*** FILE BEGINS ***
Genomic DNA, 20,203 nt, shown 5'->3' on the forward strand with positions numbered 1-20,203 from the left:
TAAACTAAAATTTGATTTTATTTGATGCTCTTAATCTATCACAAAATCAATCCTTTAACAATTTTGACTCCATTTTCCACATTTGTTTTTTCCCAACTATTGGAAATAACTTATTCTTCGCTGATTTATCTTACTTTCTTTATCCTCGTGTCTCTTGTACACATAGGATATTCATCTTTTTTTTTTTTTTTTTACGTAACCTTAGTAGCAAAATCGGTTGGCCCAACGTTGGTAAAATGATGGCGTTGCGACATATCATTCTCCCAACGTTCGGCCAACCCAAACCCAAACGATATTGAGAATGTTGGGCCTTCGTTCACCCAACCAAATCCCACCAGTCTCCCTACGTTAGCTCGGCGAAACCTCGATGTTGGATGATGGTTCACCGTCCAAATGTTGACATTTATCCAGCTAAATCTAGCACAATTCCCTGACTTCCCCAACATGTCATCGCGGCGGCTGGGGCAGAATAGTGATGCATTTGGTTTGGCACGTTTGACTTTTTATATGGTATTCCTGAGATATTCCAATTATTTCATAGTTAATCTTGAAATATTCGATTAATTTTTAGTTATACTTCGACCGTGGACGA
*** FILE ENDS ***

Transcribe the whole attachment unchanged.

Genomic DNA, 20,203 nt, shown 5'->3' on the forward strand with positions numbered 1-20,203 from the left:
TAAACTAAAATTTGATTTTATTTGATGCTCTTAATCTATCACAAAATCAATCCTTTAACAATTTTGACTCCATTTTCCACATTTGTTTTTTCCCAACTATTGGAAATAACTTATTCTTCGCTGATTTATCTTACTTTCTTTATCCTCGTGTCTCTTGTACACATAGGATATTCATCTTTTTTTTTTTTTTTTTACGTAACCTTAGTAGCAAAATCGGTTGGCCCAACGTTGGTAAAATGATGGCGTTGCGACATATCATTCTCCCAACGTTCGGCCAACCCAAACCCAAACGATATTGAGAATGTTGGGCCTTCGTTCACCCAACCAAATCCCACCAGTCTCCCTACGTTAGCTCGGCGAAACCTCGATGTTGGATGATGGTTCACCGTCCAAATGTTGACATTTATCCAGCTAAATCTAGCACAATTCCCTGACTTCCCCAACATGTCATCGCGGCGGCTGGGGCAGAATAGTGATGCATTTGGTTTGGCACGTTTGACTTTTTATATGGTATTCCTGAGATATTCCAATTATTTCATAGTTAATCTTGAAATATTCGATTAATTTTTAGTTATACTTCGACCGTGGACGA